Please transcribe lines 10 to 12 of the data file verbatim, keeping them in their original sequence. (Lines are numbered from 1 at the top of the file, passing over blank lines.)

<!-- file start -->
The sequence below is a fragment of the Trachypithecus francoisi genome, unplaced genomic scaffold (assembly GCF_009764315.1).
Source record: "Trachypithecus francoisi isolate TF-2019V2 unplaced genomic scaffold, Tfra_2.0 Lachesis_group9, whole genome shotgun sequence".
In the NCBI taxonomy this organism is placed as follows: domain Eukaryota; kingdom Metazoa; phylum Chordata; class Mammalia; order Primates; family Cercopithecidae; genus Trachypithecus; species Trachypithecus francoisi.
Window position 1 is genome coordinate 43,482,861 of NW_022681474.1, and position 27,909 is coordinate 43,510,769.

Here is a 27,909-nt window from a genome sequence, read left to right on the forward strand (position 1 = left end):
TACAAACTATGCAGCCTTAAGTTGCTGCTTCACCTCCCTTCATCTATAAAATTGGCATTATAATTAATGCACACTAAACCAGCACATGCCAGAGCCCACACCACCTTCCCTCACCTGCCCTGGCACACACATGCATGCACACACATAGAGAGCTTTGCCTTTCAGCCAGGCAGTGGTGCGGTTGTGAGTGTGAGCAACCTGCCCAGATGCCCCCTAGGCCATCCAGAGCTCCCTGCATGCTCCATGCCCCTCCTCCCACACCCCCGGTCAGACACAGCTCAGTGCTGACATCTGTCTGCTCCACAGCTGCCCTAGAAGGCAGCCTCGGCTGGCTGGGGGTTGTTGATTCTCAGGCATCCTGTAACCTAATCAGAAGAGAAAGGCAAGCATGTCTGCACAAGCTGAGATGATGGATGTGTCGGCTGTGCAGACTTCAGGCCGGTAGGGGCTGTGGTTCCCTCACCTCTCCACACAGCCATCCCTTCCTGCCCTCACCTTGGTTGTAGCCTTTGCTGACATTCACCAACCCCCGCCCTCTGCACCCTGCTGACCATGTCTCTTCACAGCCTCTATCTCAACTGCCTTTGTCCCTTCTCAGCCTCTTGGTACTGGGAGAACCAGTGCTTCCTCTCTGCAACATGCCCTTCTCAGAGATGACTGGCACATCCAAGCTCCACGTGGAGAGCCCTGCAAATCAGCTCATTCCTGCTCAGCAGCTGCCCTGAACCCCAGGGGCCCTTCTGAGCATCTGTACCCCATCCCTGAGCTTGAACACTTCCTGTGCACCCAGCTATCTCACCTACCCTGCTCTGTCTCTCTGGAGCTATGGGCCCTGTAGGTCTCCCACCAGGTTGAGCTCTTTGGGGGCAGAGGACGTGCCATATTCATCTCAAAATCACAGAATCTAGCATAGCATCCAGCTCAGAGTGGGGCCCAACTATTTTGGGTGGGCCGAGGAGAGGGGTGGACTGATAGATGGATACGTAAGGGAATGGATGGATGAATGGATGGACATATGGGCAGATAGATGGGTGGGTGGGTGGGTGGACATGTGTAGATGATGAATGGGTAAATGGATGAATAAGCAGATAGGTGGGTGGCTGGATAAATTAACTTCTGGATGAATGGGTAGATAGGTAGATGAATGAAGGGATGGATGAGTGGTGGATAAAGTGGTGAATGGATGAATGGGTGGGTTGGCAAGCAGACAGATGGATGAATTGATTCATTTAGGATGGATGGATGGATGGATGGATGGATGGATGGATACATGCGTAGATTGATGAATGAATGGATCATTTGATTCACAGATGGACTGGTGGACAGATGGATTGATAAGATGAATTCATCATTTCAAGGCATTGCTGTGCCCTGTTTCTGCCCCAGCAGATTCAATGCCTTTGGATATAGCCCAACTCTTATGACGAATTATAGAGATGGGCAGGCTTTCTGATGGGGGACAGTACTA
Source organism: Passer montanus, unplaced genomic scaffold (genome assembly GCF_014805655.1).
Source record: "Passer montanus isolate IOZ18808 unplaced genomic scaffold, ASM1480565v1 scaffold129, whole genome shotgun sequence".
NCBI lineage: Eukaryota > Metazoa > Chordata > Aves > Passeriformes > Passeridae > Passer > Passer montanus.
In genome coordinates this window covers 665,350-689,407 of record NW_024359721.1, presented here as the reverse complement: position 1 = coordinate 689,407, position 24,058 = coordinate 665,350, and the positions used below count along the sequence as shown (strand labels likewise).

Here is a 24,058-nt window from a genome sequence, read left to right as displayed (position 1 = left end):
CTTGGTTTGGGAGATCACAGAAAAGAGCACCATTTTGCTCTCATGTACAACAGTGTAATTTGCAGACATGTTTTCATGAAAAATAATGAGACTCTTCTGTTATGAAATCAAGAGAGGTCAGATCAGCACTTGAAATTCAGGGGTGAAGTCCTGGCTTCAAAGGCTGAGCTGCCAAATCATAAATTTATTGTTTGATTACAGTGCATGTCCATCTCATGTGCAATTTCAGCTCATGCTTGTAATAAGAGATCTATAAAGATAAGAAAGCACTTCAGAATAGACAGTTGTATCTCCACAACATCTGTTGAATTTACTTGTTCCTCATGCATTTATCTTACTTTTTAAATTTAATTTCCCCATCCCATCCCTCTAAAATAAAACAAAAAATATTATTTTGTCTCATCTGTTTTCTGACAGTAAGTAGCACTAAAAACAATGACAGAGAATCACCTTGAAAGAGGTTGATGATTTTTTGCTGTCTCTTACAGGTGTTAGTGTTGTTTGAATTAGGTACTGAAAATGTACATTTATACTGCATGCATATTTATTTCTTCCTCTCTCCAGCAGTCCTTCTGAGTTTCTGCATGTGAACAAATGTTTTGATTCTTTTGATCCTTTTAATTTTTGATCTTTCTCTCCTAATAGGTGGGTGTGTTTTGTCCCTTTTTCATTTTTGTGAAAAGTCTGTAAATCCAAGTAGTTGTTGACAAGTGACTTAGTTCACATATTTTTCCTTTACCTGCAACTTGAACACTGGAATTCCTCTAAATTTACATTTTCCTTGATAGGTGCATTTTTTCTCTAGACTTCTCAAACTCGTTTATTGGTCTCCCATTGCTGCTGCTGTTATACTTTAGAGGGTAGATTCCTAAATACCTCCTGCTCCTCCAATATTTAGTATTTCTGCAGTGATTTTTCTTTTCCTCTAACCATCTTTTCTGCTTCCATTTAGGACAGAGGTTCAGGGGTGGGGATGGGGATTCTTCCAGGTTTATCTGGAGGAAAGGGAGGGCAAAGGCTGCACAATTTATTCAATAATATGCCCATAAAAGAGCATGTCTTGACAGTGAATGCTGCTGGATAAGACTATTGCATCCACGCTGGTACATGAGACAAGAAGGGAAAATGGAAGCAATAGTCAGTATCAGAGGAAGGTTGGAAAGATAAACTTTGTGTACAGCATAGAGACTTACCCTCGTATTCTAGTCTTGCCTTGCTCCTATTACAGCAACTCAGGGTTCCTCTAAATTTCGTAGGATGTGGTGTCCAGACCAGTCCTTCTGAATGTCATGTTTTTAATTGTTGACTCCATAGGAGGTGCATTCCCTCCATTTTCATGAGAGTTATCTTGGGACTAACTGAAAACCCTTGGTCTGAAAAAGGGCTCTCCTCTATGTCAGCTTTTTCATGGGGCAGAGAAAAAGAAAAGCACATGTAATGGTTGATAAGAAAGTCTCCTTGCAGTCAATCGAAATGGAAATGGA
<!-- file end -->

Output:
In genome coordinates this window covers 665,350-689,407 of record NW_024359721.1, presented here as the reverse complement: position 1 = coordinate 689,407, position 24,058 = coordinate 665,350, and the positions used below count along the sequence as shown (strand labels likewise).

Here is a 24,058-nt window from a genome sequence, read left to right as displayed (position 1 = left end):
CTTGGTTTGGGAGATCACAGAAAAGAGCACCATTTTGCTCTCATGTACAACAGTGTAATTTGCAGACATGTTTTCATGAAAAATAATGAGACTCTTCTGTTATGAAATCAAGAGAGGTCAGATCAGCACTTGAAATTCAGGGGTGAAGTCCTGGCTTCAAAGGCTGAGCTGCCAAATCATAAATTTATTGTTTGATTACAGTGCATGTCCATCTCATGTGCAATTTCAGCTCATGCTTGTAATAAGAGATCTATAAAGATAAGAAAGCACTTCAGAATAGACAGTTGTATCTCCACAACATCTGTTGAATTTACTTGTTCCTCATGCATTTATCTTACTTTTTAAATTTAATTTCCCCATCCCATCCCTCTAAAATAAAACAAAAAATATTATTTTGTCTCATCTGTTTTCTGACAGTAAGTAGCACTAAAAACAATGACAGAGAATCACCTTGAAAGAGGTTGATGATTTTTTGCTGTCTCTTACAGGTGTTAGTGTTGTTTGAATTAGGTACTGAAAATGTACATTTATACTGCATGCATATTTATTTCTTCCTCTCTCCAGCAGTCCTTCTGAGTTTCTGCATGTGAACAAATGTTTTGATTCTTTTGATCCTTTTAATTTTTGATCTTTCTCTCCTAATAGGTGGGTGTGTTTTGTCCCTTTTTCATTTTTGTGAAAAGTCTGTAAATCCAAGTAGTTGTTGACAAGTGACTTAGTTCACATATTTTTCCTTTACCTGCAACTTGAACACTGGAATTCCTCTAAATTTACATTTTCCTTGATAGGTGCATTTTTTCTCTAGACTTCTCAAACTCGTTTATTGGTCTCCCATTGCTGCTGCTGTTATACTTTAGAGGGTAGATTCCTAAATACCTCCTGCTCCTCCAATATTTAGTATTTCTGCAGTGATTTTTCTTTTCCTCTAACCATCTTTTCTGCTTCCATTTAGGACAGAGGTTCAGGGGTGGGGATGGGGATTCTTCCAGGTTTATCTGGAGGAAAGGGAGGGCAAAGGCTGCACAATTTATTCAATAATATGCCCATAAAAGAGCATGTCTTGACAGTGAATGCTGCTGGATAAGACTATTGCATCCACGCTGGTACATGAGACAAGAAGGGAAAATGGAAGCAATAGTCAGTATCAGAGGAAGGTTGGAAAGATAAACTTTGTGTACAGCATAGAGACTTACCCTCGTATTCTAGTCTTGCCTTGCTCCTATTACAGCAACTCAGGGTTCCTCTAAATTTCGTAGGATGTGGTGTCCAGACCAGTCCTTCTGAATGTCATGTTTTTAATTGTTGACTCCATAGGAGGTGCATTCCCTCCATTTTCATGAGAGTTATCTTGGGACTAACTGAAAACCCTTGGTCTGAAAAAGGGCTCTCCTCTATGTCAGCTTTTTCATGGGGCAGAGAAAAAGAAAAGCACATGTAATGGTTGATAAGAAAGTCTCCTTGCAGTCAATCGAAATGGAAATGGA